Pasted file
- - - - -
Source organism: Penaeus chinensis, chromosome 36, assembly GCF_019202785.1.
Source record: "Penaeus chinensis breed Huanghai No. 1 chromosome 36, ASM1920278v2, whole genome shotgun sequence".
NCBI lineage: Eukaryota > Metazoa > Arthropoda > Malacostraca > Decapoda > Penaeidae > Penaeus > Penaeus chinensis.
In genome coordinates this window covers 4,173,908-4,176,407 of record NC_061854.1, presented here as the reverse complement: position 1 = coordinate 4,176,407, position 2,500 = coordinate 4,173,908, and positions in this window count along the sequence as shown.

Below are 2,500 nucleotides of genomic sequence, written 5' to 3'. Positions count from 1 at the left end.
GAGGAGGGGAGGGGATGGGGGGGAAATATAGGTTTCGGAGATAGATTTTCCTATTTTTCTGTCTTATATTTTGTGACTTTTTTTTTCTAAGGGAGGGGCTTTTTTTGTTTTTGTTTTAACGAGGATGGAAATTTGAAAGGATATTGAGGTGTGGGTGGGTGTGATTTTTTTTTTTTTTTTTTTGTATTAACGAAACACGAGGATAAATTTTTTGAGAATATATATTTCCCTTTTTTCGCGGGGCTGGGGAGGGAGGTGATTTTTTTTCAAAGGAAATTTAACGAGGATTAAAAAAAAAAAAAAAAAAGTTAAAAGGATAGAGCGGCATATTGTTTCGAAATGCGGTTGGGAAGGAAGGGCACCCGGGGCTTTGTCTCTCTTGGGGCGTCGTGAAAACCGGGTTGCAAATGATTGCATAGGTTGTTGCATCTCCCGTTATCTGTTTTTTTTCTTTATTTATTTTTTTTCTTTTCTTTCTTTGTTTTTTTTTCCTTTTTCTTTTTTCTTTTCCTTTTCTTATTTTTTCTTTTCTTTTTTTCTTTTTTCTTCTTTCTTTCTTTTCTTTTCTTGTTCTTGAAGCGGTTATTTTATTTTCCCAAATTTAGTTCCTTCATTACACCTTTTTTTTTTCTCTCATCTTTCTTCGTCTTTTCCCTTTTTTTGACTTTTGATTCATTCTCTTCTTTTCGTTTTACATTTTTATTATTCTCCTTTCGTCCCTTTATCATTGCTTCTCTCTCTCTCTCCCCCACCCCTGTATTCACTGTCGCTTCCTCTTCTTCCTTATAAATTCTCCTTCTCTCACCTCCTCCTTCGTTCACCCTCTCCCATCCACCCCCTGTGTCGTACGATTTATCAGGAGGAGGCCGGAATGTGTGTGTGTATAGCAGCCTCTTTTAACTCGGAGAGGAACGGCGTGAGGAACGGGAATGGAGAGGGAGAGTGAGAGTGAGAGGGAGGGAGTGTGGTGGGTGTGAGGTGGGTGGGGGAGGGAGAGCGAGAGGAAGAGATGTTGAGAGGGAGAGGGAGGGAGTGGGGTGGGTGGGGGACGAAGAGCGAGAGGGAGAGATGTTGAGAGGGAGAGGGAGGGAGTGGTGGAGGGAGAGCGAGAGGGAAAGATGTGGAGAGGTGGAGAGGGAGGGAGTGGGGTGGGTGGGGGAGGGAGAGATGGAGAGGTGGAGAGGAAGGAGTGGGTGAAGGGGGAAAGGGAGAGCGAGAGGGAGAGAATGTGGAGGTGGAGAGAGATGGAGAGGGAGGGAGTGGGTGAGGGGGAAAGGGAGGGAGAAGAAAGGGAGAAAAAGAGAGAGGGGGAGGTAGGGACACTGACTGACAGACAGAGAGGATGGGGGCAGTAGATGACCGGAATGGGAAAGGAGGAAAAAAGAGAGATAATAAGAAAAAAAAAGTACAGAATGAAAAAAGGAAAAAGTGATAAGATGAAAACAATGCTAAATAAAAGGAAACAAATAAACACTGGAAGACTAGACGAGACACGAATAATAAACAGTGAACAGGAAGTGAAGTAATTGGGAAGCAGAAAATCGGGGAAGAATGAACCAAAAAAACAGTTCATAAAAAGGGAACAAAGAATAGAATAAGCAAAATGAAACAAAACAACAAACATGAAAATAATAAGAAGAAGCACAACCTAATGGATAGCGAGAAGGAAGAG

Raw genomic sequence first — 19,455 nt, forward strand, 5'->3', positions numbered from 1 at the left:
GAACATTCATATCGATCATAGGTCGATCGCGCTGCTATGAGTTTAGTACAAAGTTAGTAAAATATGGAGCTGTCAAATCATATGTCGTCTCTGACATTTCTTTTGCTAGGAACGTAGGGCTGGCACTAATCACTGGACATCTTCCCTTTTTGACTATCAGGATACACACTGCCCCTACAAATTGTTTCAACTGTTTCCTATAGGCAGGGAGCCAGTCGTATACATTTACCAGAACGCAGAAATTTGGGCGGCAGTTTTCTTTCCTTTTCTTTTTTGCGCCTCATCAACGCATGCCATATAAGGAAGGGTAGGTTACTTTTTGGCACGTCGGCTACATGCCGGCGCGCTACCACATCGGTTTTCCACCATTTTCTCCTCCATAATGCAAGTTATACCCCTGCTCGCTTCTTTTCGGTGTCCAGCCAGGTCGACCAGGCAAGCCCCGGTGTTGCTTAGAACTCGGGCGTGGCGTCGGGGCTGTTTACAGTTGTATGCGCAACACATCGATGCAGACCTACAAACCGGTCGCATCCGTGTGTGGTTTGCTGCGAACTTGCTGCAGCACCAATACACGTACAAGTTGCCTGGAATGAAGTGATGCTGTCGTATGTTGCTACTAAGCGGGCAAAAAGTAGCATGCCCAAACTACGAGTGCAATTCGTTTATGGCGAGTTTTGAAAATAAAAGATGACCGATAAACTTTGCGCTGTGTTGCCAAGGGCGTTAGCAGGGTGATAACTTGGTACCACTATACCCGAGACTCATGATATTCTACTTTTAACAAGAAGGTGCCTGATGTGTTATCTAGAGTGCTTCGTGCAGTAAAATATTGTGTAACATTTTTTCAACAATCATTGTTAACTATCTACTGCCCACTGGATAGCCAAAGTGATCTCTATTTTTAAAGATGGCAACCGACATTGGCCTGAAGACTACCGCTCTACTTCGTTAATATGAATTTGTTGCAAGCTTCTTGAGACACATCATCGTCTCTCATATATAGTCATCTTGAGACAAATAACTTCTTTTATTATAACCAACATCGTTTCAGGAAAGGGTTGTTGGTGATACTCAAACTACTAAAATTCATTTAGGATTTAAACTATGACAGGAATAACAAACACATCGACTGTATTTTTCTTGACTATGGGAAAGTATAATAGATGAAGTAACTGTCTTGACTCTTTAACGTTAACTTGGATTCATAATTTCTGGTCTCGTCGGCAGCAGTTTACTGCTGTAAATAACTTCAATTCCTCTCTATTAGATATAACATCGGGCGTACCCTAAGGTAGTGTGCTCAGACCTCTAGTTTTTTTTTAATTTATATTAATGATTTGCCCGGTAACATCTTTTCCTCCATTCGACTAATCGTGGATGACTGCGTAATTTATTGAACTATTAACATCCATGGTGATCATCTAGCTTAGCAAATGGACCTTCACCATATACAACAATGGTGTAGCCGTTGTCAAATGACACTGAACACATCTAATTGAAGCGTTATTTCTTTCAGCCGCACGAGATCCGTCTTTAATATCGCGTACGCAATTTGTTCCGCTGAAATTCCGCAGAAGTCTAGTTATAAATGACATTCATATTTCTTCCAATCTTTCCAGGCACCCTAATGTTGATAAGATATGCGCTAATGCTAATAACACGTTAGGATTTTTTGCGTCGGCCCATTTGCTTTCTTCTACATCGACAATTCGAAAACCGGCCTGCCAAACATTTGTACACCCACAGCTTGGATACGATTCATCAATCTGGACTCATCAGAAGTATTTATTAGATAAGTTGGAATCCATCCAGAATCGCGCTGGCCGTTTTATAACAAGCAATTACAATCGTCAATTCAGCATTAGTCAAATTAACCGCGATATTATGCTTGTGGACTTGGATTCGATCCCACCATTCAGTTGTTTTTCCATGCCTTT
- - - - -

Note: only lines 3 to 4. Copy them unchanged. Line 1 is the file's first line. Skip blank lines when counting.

NCBI lineage: Eukaryota > Metazoa > Arthropoda > Malacostraca > Decapoda > Penaeidae > Penaeus > Penaeus chinensis.
In genome coordinates this window covers 4,173,908-4,176,407 of record NC_061854.1, presented here as the reverse complement: position 1 = coordinate 4,176,407, position 2,500 = coordinate 4,173,908, and positions in this window count along the sequence as shown.